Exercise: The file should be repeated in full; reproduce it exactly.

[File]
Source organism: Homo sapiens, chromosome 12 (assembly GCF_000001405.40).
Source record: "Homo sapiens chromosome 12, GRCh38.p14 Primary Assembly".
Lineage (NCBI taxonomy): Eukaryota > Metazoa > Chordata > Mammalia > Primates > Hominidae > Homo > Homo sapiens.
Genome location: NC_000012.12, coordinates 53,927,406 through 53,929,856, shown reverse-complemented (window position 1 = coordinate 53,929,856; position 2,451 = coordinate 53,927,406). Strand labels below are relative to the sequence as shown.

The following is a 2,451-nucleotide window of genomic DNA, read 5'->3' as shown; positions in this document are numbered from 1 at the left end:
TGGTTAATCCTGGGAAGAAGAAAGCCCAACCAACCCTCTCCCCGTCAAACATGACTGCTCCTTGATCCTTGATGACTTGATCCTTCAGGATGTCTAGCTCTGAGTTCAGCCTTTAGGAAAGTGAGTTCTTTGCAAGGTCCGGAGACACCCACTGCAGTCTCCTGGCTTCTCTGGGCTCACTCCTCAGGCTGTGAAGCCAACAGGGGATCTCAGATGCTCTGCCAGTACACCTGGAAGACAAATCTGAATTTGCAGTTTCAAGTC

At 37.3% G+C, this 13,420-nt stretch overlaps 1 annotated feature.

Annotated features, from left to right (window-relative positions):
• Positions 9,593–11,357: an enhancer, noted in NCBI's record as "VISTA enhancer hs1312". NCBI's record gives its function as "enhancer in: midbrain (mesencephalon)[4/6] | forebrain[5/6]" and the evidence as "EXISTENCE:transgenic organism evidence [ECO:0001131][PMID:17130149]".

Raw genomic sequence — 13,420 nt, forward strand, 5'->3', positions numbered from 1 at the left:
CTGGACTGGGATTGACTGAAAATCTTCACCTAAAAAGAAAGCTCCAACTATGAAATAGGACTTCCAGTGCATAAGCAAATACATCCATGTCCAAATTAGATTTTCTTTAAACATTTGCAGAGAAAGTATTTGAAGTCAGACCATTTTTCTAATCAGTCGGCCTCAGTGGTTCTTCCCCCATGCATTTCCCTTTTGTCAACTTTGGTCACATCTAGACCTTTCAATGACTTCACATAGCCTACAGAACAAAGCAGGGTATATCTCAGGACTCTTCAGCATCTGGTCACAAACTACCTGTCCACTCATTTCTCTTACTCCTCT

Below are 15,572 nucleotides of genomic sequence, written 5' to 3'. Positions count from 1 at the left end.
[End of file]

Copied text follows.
Source organism: Homo sapiens, chromosome 12 (assembly GCF_000001405.40).
Source record: "Homo sapiens chromosome 12, GRCh38.p14 Primary Assembly".
Lineage (NCBI taxonomy): Eukaryota > Metazoa > Chordata > Mammalia > Primates > Hominidae > Homo > Homo sapiens.
Genome location: NC_000012.12, coordinates 53,927,406 through 53,929,856, shown reverse-complemented (window position 1 = coordinate 53,929,856; position 2,451 = coordinate 53,927,406). Strand labels below are relative to the sequence as shown.

The following is a 2,451-nucleotide window of genomic DNA, read 5'->3' as shown; positions in this document are numbered from 1 at the left end:
TGGTTAATCCTGGGAAGAAGAAAGCCCAACCAACCCTCTCCCCGTCAAACATGACTGCTCCTTGATCCTTGATGACTTGATCCTTCAGGATGTCTAGCTCTGAGTTCAGCCTTTAGGAAAGTGAGTTCTTTGCAAGGTCCGGAGACACCCACTGCAGTCTCCTGGCTTCTCTGGGCTCACTCCTCAGGCTGTGAAGCCAACAGGGGATCTCAGATGCTCTGCCAGTACACCTGGAAGACAAATCTGAATTTGCAGTTTCAAGTC

At 37.3% G+C, this 13,420-nt stretch overlaps 1 annotated feature.

Annotated features, from left to right (window-relative positions):
• Positions 9,593–11,357: an enhancer, noted in NCBI's record as "VISTA enhancer hs1312". NCBI's record gives its function as "enhancer in: midbrain (mesencephalon)[4/6] | forebrain[5/6]" and the evidence as "EXISTENCE:transgenic organism evidence [ECO:0001131][PMID:17130149]".

Raw genomic sequence — 13,420 nt, forward strand, 5'->3', positions numbered from 1 at the left:
CTGGACTGGGATTGACTGAAAATCTTCACCTAAAAAGAAAGCTCCAACTATGAAATAGGACTTCCAGTGCATAAGCAAATACATCCATGTCCAAATTAGATTTTCTTTAAACATTTGCAGAGAAAGTATTTGAAGTCAGACCATTTTTCTAATCAGTCGGCCTCAGTGGTTCTTCCCCCATGCATTTCCCTTTTGTCAACTTTGGTCACATCTAGACCTTTCAATGACTTCACATAGCCTACAGAACAAAGCAGGGTATATCTCAGGACTCTTCAGCATCTGGTCACAAACTACCTGTCCACTCATTTCTCTTACTCCTCT

Below are 15,572 nucleotides of genomic sequence, written 5' to 3'. Positions count from 1 at the left end.